Oversubscription of IPOs — a pointer to revival?

KS Badri Narayanan Chennai | Updated on December 07, 2019 Published on December 07, 2019

Promoter integrity, firm’s strengths, growth plans should be key drivers for investment

Welcome to the world of primary markets. Suddenly, the IPO market is abuzz with activity. The latest three issues — IRCTC, CSB Bank and Ujjivan Small Finance Bank — have attracted huge public response. Interestingly these offers have attracted all categories of investors — institutions (FIs, MFs, FPIs and insurance), retail investors and high net worth individuals.

This phenomenon is not restricted to India alone, but is reverberating across the world. Saudi Aramco, the world’s biggest public offering was subscribed fully, resulting in a $25.6-billion mop-up. Saudi Aramco priced its IPO at 32 riyals a share, at the top of its price band and is set to beat Alibaba Group Holding Ltd’s record $25-billion listing in 2014. Aramco’s shares are scheduled to start trading on December 11 on Saudi Arabia’s Tadawul stock exchange.

Alibaba Group Holding itself made its secondary listing in Hong Kong, raising $11.2 billion in November, making it one of the largest fund-raisers. AB InBev raised $5 billion in Hong Kong through its Budweiser APAC public issue in September.

The interest in IPOs in a volatile secondary market has caught the investor fraternity by surprise. So far this year, 15 firms have gone public in the Indian main markets collecting a little over ₹12,000 crore. The IRCTC issue was subscribed 112 times, Ujjivan SFB received bids for 166 times, and CSB Bank for 87 times.


Meagre portion for cos’ needs

Though the fund-raising by Indian companies is in no way comparable to the size of global firms, they nevertheless point to a glut of public money. However, a large portion of the amounts raised from the IPOs went to the promoters, private equity firms and other existing shareholders, who had sold their stakes during the public issues. Sadly, only a small portion went to fund the companies’ needs such as business expansion plans, loan repayments and working capital requirements.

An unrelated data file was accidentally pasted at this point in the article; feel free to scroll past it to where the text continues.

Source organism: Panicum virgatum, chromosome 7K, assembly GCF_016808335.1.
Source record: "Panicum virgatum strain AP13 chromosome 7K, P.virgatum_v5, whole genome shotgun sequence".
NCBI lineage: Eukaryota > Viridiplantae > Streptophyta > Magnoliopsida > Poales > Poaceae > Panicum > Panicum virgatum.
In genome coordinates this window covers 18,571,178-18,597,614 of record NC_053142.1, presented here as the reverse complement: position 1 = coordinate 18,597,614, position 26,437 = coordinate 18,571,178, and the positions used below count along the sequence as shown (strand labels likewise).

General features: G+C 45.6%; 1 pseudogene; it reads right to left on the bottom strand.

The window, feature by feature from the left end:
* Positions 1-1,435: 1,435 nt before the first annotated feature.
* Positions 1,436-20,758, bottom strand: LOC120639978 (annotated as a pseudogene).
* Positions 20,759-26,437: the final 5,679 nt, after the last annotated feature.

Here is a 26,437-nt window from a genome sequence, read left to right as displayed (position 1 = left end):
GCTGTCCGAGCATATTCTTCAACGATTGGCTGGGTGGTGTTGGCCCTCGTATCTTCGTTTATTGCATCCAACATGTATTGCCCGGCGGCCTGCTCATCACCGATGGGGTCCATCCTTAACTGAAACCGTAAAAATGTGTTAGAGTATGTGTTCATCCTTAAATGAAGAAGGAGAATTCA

Some of the other companies that launched their IPOs in 2019 include Sterling & Wilson Solar, Spandana Sphoorty Financial, Affle India, Chalet Hotels, Rail Vikas Nigam, Metropolis Healthcare and Polycab India.

Shares of most of these companies that were oversubscribed are trading well above their issue prices and have given handsome returns. So, should one consider oversubscription as a factor for future public float nvestments?

Oversubscription is a factor of demand, which is generally high when the secondary market is positive. Apart from a vibrant secondary market, pricing is another crucial element.

Investors should bear in mind that though oversubscription to an IPO is a good sign, that cannot be the criteria. Companies’ fundamentals and management integrity are key elements. Of late, absence of integrity among promoters has proved to be a major headache fior nvestors. If a company offers a long-term growth story, along with the right price, investors will definitely benefit in the short as well as the long term.

In some cases, investors, especially high net worth individuals, subscribe to make quick money. They borrow from financial institutions to subscribe to the issue and make whopping listing gains.

Without knowing the gameplans of these smart short-term investors, retail investors fall prey to their actions by playing second fiddle.

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Published on December 07, 2019
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